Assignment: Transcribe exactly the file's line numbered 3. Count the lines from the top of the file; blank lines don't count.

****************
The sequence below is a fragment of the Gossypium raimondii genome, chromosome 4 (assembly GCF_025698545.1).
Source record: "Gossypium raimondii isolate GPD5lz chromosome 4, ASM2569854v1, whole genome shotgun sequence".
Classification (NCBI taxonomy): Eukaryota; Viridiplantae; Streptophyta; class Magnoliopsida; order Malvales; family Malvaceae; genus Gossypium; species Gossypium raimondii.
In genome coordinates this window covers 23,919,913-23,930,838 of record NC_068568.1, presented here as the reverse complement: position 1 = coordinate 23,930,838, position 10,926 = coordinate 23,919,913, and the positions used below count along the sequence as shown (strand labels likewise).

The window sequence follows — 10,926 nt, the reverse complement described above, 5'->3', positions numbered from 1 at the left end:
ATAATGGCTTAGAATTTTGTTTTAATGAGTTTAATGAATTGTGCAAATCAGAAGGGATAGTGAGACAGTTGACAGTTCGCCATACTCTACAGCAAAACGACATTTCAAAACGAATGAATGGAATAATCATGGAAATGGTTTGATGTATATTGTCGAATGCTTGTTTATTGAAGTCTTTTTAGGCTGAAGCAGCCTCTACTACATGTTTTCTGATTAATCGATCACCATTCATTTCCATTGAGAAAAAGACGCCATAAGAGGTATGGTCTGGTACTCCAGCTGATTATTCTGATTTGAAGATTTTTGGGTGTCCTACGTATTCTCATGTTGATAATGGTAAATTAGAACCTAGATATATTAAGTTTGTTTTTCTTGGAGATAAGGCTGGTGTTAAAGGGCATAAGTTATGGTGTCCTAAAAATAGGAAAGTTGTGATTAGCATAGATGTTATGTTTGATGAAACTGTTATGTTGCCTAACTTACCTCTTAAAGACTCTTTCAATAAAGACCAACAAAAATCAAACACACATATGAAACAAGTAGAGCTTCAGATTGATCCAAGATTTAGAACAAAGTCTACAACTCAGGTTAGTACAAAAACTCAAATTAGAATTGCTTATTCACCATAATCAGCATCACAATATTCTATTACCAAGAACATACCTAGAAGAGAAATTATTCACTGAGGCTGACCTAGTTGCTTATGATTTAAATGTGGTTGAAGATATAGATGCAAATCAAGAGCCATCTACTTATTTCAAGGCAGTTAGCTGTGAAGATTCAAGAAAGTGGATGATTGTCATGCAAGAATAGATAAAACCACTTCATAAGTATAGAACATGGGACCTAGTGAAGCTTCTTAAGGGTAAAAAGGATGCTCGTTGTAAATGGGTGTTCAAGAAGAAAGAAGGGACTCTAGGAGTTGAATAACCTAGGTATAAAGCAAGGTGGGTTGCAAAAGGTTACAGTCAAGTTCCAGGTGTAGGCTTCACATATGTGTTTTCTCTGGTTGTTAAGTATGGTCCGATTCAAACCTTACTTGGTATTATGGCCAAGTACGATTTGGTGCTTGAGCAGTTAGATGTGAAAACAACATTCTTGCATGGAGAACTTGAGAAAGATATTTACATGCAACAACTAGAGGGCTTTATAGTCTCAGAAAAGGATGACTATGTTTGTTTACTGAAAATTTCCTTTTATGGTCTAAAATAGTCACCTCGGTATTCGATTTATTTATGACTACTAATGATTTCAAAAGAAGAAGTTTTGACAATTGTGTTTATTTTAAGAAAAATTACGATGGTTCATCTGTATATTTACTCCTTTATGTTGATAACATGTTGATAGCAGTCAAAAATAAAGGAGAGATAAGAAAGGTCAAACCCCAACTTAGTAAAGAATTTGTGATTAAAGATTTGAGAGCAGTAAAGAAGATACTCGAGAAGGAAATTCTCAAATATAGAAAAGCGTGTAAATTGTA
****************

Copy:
Classification (NCBI taxonomy): Eukaryota; Viridiplantae; Streptophyta; class Magnoliopsida; order Malvales; family Malvaceae; genus Gossypium; species Gossypium raimondii.